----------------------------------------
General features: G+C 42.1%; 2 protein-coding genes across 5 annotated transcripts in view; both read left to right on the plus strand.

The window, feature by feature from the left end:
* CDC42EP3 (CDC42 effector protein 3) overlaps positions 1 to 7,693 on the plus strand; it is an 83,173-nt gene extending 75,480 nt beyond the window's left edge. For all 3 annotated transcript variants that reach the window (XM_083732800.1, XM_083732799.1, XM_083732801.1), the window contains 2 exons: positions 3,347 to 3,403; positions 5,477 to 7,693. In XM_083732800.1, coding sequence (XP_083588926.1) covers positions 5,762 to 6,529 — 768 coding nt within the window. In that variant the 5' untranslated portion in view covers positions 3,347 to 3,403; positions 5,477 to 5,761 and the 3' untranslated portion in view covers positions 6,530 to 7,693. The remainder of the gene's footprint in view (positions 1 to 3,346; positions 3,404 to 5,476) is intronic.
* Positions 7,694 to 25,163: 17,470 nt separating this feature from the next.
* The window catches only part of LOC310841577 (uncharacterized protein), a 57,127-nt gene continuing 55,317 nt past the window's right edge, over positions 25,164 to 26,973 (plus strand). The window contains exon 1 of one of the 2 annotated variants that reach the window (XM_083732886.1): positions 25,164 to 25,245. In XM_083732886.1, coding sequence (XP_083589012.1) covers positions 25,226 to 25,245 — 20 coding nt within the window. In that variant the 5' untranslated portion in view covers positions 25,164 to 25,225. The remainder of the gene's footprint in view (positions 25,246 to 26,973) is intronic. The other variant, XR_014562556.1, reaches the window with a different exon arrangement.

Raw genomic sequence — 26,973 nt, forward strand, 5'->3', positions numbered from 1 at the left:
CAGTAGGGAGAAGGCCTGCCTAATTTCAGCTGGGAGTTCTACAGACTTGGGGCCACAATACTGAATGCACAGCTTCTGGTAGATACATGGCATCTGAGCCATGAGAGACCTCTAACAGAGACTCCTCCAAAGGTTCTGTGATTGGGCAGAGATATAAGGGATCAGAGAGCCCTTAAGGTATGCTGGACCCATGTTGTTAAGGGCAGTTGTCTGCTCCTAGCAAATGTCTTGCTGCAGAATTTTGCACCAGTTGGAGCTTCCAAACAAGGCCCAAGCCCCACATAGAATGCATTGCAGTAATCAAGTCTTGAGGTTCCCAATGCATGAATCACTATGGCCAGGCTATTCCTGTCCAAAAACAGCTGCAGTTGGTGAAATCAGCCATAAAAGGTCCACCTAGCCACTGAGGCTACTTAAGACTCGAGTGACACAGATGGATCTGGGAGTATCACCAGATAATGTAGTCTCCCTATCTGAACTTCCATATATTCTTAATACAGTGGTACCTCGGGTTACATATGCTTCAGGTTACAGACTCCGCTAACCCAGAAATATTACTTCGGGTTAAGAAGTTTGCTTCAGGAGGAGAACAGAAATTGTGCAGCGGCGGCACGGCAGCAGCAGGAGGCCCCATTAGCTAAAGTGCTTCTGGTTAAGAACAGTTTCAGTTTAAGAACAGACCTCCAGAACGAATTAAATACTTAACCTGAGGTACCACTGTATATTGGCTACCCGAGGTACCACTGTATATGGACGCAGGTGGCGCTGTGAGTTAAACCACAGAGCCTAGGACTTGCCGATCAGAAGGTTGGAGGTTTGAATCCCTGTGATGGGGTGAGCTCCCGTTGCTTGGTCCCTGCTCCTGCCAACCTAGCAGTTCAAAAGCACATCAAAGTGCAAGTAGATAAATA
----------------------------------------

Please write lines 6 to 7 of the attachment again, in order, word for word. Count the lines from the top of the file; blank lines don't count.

Raw genomic sequence — 26,973 nt, forward strand, 5'->3', positions numbered from 1 at the left:
CAGTAGGGAGAAGGCCTGCCTAATTTCAGCTGGGAGTTCTACAGACTTGGGGCCACAATACTGAATGCACAGCTTCTGGTAGATACATGGCATCTGAGCCATGAGAGACCTCTAACAGAGACTCCTCCAAAGGTTCTGTGATTGGGCAGAGATATAAGGGATCAGAGAGCCCTTAAGGTATGCTGGACCCATGTTGTTAAGGGCAGTTGTCTGCTCCTAGCAAATGTCTTGCTGCAGAATTTTGCACCAGTTGGAGCTTCCAAACAAGGCCCAAGCCCCACATAGAATGCATTGCAGTAATCAAGTCTTGAGGTTCCCAATGCATGAATCACTATGGCCAGGCTATTCCTGTCCAAAAACAGCTGCAGTTGGTGAAATCAGCCATAAAAGGTCCACCTAGCCACTGAGGCTACTTAAGACTCGAGTGACACAGATGGATCTGGGAGTATCACCAGATAATGTAGTCTCCCTATCTGAACTTCCATATATTCTTAATACAGTGGTACCTCGGGTTACATATGCTTCAGGTTACAGACTCCGCTAACCCAGAAATATTACTTCGGGTTAAGAAGTTTGCTTCAGGAGGAGAACAGAAATTGTGCAGCGGCGGCACGGCAGCAGCAGGAGGCCCCATTAGCTAAAGTGCTTCTGGTTAAGAACAGTTTCAGTTTAAGAACAGACCTCCAGAACGAATTAAATACTTAACCTGAGGTACCACTGTATATTGGCTACCCGAGGTACCACTGTATATGGACGCAGGTGGCGCTGTGAGTTAAACCACAGAGCCTAGGACTTGCCGATCAGAAGGTTGGAGGTTTGAATCCCTGTGATGGGGTGAGCTCCCGTTGCTTGGTCCCTGCTCCTGCCAACCTAGCAGTTCAAAAGCACATCAAAGTGCAAGTAGATAAATA